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Lightroom > Workflow >

2 - Import

Importing Isn't What

You May Think It Is

The term importing implies that your photographs are moved into Lightroom.

Nope.

Lightroom does move your photographs from your memory card to Pictures or somewhere else on your computer.

But—the photographs are not moved into Lightroom.

Lightroom only links to the location of the files in Pictures or elsewhere on your computer.

Lightroom does move the metadata and previews (thumbnails) of the files into Lightroom.

Not in Lightroom       In Lightroom
Photographs       Metadata
Previews

Warning

You're probably used to going to the location of your photographs to delete, rename, use folders, and so forth.

If the photographs have been imported into Lightroom, don't change the photographs in Pictures or wherever they're located on your computer.

You must go to Lightroom to delete, rename, use folders, and so forth.

For example, let's say you have a folder called Glaciers.

You've imported the glacier photographs into Lightroom.

You want to rename the folder from Glaciers to Glaciers - Europe.

Don't navigate to Pictures > Glaciers to rename the folder.

Instead, do the following.

1) Go to Lightroom.

2) Press g to go to the Library module.

3) In the Folders panel, on the left side of your screen, navigate to the Glaciers folder.

4) Right click on the folder and click Rename.

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What Can Go Wrong

Let's say you went to Pictures and changed the Glaciers folder name to Glaciers - Europe.

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Then, you went to Lightroom to edit a photograph in the Glaciers - Europe folder.

The folder and photograph are missing.

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Review

When in Pictures—or wherever your photographs are located on your computer—look but don't touch.

You can look at your photographs there—but don't do anything to them or to their folders.

Make any changes in Lightroom.

Both Raw & JPEG Files

If you're saving both raw and JPEG files on your camera, Lightroom will import the raw file only.

Lightroom adds +JPEG to the raw file name.

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If you want to import both the raw file and the JPEG file into Lightroom, do the following.

1) Go to Edit > Preferences (Windows) or Lightroom > Preferences (Mac).

Or, press Ctrl + ,.

2) Click the General tab.

3) In the Import Options section, in the middle, select Treat JPEG files next to raw files as separate photos.

Connection

Connect your camera or its memory card to your computer.

Import Window

By default, Lightroom will open the Import window.

If it doesn't, go to the Library module.

Press g on your keyboard or click Library at the top of your screen.

Then, click Import in the lower-left corner of your screen.

Is the Import Window Tiny?

If the Import window doesn't fill most of your screen, click the Show More Options button in the lower-left corner of the Import window.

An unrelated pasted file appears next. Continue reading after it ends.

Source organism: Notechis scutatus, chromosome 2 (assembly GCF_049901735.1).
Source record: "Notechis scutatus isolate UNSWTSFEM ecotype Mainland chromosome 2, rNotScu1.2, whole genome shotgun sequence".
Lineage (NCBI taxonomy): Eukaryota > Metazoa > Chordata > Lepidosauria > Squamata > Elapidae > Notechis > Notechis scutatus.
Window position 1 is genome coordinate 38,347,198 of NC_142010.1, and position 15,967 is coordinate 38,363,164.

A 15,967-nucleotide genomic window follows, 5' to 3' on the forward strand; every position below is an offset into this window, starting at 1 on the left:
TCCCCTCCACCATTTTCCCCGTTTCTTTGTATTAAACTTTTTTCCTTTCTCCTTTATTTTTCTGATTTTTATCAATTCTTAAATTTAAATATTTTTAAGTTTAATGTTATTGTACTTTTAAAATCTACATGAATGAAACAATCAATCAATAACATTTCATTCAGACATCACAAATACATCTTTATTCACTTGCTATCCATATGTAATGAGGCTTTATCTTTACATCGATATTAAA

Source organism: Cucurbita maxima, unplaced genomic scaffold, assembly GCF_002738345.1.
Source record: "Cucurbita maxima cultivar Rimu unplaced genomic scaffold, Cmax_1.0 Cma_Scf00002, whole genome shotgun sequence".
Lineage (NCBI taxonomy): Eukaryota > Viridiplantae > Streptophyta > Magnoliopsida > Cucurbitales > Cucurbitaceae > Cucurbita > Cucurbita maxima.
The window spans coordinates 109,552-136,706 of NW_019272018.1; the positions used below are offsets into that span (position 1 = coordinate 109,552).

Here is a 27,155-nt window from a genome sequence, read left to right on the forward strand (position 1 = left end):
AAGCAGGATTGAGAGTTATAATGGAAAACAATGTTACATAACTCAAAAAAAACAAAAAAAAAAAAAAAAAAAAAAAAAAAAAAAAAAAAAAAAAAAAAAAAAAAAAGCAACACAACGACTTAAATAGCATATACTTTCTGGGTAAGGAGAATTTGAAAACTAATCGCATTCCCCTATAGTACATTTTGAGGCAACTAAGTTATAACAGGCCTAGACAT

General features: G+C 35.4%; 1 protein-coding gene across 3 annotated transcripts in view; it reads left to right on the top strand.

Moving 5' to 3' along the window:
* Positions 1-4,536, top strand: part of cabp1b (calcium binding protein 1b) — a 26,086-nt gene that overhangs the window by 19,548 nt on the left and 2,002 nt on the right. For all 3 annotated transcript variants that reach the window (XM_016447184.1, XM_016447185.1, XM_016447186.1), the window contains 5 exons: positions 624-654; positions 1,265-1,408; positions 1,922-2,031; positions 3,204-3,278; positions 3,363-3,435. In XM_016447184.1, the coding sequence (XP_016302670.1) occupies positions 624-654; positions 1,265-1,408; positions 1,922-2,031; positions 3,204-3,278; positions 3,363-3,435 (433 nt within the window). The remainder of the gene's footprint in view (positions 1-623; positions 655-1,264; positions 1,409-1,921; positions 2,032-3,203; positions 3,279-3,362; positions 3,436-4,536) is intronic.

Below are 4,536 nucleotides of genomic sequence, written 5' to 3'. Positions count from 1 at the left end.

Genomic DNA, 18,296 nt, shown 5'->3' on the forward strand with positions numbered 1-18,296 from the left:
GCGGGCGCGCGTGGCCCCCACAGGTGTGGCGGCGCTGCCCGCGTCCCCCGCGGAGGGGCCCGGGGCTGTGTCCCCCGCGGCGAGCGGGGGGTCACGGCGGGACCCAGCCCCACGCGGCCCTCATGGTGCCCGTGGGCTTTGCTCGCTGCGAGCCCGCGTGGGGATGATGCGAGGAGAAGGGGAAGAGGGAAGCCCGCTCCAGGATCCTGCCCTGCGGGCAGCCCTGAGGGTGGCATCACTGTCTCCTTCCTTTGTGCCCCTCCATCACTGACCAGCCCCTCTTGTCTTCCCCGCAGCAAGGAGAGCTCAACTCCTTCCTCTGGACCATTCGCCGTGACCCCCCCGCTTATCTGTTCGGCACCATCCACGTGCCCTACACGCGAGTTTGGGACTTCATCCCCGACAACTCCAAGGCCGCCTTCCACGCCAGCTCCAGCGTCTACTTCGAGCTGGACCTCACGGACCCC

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We're going to "walk around" the Import window.

We'll stop at five locations, starting at Stop #1 on the left side.

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Stop #1: Source of the Photographs

On the left side of the Import window, Lightroom selects the memory card.

If not, click on the memory card under Files on the left side of your screen.

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Stop #2: Your Photographs

In the middle of your screen, Lightroom displays the photographs on your memory card.

Photographs that have already been imported are grayed out.

They won't be imported.

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You can block the importation of some of your photographs.

Do the following.

1) Press and hold the Ctrl key (Windows) or Cmd key (Mac).

2) Click on the previews (thumbnails) that you don't want to import.

3) Release the Ctrl or Cmd key.

4) Deselect the white checkmark in the upper-left corner of one of the dud previews.

All of the selected photographs are now unchecked and won't be imported.

There's another method that's done after you import your photographs.

Stop #3: Copy

At the top of your screen, in the middle, Copy is selected by default.

If you were importing photographs already on your computer, then you would click Add.

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Stop #4: Destination of the Photographs

Click the upper-right corner on your screen where you see To.

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The destination menu will open.

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Click Other Destination and navigate to the Lightroom Photos folder.

Try the paths below.

Windows

C: > Users > You > Pictures or My Pictures > Lightroom Photos

Mac

Users > You > Desktop > Lightroom Photos

If you're not using folders, skip ahead.

Folder Users

If you're going to continue organizing your photographs with folders, discussed previously here, read on.